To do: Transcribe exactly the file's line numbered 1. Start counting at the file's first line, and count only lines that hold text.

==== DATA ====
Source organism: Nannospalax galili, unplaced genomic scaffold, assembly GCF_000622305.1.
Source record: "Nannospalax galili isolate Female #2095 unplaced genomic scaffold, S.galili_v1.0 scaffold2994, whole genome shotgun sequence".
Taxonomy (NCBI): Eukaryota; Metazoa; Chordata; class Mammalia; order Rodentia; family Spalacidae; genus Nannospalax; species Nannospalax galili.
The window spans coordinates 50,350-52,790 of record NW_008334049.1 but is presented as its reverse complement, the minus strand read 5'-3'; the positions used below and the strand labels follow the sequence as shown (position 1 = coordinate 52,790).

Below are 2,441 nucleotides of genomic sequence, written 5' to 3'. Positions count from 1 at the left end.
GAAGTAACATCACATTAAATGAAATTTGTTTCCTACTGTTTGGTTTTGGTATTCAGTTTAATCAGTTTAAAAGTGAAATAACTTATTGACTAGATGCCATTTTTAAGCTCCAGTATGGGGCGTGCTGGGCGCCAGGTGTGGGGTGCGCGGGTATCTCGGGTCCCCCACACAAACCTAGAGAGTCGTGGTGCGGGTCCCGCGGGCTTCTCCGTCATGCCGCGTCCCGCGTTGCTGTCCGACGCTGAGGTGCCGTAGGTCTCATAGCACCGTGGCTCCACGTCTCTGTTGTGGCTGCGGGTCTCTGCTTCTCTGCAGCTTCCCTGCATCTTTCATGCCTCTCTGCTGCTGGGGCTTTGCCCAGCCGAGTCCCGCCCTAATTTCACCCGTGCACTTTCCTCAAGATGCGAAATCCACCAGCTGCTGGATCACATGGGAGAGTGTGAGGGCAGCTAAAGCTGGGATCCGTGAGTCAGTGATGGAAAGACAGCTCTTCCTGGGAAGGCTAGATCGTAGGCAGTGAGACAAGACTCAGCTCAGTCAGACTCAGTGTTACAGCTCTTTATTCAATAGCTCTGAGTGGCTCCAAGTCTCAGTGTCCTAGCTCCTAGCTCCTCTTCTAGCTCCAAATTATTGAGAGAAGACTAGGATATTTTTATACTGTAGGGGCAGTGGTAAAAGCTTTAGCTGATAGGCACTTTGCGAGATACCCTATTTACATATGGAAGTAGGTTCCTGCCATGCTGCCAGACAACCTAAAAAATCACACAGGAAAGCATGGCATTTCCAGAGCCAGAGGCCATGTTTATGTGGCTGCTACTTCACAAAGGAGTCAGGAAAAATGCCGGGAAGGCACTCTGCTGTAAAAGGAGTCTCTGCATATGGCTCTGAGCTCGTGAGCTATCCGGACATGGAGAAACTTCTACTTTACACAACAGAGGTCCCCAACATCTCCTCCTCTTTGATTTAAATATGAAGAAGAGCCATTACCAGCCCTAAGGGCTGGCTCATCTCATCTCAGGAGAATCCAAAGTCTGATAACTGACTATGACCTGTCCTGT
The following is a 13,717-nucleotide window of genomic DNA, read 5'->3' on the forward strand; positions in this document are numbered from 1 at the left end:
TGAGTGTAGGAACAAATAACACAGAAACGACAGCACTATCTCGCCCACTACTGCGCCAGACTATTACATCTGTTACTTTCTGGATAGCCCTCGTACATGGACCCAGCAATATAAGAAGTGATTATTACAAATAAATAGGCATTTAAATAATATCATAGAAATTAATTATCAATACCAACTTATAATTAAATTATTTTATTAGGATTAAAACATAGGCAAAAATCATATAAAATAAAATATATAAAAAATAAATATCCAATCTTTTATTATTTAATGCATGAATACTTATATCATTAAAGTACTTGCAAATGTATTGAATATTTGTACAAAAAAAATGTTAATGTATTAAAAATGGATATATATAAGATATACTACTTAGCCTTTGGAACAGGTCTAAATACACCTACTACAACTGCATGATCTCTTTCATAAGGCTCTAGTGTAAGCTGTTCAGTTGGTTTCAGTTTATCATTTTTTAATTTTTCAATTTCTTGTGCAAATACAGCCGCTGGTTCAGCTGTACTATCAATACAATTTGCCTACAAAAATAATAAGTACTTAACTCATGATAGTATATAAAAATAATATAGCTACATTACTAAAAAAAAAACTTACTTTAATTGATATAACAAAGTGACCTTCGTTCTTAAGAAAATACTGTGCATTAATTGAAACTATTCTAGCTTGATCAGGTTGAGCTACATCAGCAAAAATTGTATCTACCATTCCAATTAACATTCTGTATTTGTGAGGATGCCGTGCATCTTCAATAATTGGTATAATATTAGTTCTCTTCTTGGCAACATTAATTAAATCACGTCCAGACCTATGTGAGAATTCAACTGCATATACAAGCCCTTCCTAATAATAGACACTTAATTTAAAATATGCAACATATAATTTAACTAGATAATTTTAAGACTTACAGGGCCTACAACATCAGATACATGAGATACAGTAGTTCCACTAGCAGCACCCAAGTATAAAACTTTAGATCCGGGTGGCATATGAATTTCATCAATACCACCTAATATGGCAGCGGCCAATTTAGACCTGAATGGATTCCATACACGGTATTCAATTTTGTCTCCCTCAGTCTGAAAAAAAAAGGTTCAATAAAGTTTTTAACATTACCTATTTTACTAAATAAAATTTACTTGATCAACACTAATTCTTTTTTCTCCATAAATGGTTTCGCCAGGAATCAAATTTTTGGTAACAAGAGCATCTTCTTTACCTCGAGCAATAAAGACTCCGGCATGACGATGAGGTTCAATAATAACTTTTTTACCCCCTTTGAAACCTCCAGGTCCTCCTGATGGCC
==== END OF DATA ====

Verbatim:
Source organism: Nannospalax galili, unplaced genomic scaffold, assembly GCF_000622305.1.